COUNTRY STAR PERFORMER AT THE 151st INDIANA COUNTY FAIR IS CRAIG CAMPBELL
MONDAY AUGUST 26 2013 PASSES NOT VALID THIS DAY
THE TRACK AREA IS STANDING ONLY (no chairs allowed on track area)
THE TIME IS 8 PM, THE PRICE IS $8 (This includes Fair Ground admission, Carnival Rides & FREE PARKING)
Growing up in rural Lyons, Georgia, singer/songwriter Craig Campbell learned one important lesson from the ZZ Top records his mother favored: “Every girl’s crazy ’bout a sharp-dressed man.”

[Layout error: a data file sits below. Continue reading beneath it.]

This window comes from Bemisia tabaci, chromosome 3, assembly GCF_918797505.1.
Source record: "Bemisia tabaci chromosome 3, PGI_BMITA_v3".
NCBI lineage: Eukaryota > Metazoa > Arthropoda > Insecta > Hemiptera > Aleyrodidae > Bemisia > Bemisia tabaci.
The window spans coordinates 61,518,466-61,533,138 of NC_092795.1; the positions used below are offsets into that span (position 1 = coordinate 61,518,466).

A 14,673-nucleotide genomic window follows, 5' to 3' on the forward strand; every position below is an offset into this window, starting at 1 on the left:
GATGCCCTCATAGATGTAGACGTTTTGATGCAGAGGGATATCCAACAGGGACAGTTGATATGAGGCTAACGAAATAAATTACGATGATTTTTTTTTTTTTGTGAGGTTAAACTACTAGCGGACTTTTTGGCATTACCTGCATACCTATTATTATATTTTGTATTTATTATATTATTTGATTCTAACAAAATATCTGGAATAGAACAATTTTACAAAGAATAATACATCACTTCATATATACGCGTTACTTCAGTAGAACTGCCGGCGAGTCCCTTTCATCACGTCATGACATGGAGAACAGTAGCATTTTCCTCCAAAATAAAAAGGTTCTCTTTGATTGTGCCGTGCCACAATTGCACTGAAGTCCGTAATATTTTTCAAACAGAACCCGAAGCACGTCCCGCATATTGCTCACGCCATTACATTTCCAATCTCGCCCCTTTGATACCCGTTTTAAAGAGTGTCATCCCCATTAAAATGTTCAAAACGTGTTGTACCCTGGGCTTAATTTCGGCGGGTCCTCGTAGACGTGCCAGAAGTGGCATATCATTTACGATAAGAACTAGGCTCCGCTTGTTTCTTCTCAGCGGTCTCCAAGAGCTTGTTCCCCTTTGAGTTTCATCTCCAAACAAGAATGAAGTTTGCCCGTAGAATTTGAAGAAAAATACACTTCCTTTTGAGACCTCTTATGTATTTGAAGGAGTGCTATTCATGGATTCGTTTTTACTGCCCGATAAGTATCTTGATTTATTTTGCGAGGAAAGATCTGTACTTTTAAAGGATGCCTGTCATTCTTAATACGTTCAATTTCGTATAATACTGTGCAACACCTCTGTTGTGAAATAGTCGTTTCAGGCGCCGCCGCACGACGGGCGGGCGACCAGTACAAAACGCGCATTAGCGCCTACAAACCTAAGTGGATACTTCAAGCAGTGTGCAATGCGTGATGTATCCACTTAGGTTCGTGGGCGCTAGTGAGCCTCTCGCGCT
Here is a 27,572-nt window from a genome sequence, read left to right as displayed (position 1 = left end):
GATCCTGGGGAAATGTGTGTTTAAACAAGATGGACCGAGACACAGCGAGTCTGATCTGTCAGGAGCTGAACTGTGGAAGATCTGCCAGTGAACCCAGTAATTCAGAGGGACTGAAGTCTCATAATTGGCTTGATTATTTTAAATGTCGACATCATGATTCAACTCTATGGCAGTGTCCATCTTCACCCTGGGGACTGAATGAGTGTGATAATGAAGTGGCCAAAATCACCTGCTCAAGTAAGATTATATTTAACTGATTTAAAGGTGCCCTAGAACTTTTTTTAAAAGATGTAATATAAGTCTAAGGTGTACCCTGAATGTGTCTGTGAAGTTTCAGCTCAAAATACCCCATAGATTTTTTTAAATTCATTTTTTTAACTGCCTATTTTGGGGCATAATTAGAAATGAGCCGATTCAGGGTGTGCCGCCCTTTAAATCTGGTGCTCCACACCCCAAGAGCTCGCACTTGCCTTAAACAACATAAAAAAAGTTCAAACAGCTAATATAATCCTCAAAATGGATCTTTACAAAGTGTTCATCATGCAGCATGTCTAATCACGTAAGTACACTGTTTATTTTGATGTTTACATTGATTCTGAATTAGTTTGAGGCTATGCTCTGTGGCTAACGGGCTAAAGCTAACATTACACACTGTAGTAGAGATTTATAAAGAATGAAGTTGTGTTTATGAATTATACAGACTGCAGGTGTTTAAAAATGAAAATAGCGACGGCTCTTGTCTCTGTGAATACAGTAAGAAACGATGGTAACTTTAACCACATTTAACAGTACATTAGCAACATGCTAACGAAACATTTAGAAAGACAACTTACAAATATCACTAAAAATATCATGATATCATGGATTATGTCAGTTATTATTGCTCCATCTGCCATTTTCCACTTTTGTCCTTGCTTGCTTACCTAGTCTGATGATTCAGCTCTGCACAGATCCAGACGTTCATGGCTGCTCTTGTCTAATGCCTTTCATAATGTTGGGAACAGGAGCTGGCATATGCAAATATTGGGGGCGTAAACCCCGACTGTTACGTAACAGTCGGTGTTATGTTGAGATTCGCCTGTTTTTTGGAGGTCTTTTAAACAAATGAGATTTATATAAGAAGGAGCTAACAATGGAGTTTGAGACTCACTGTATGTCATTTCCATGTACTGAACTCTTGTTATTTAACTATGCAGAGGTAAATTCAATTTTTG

That’s one reason Campbell is always impeccably well tailored on stage, and at industry awards shows and events. But he says there’s an even more important reason: respect. For Campbell, caring enough to wear a pressed, button-down shirt and black cowboy hat when he performs is a show of respect for his fans, for the successful career he considers himself blessed to have, and most of all for the country music genre itself. It’s also a credit to his no nonsense, “yes, m’am/no, sir” upbringing, which made Campbell into the Southern gentleman he is today. That respect is amply evident on Campbell’s new EP, “Outta My Head,” a five song set that solidifies Campbell’s standing as country music’s hippest neo-traditionalist, a niche he’d already begun to carve out with his critically-acclaimed, self-titled 2011 debut album. The EP offers fans an impressive taste of the sophomore album he’s working on with producers Keith Stegall (Alan Jackson, Zac Brown Band) and Matt Rovey (CCMA Album Of The Year Producer) for release in early 2013, which includes tracks penned by Campbell as well as some of Nashville’s other elite songwriters. But nothing influences the songwriting of this devoted family man more than his wife, Mindy, and daughters Preslee and Kinni Rose. “They’re everywhere in my music,” he says. “Most of the inspiration I have comes from them.” With his debut album earning rave reviews from multiple media outlets, including USA Today, Associated Press, People and The Washington Post, Campbell went into the recording of his sophomore project a lot more relaxed, particularly since he’d already worked with Stegall on his previous set. But the singer still challenged himself to basically “start over” on the second album, despite having already laid a great foundation for his career. There’s still lots more he wants to accomplish. “I’ve done some amazing things for a new artist,” says this Southern gentleman, “but I can’t slow down. I’ve got to keep full steam ahead.” It’s just a matter of respect.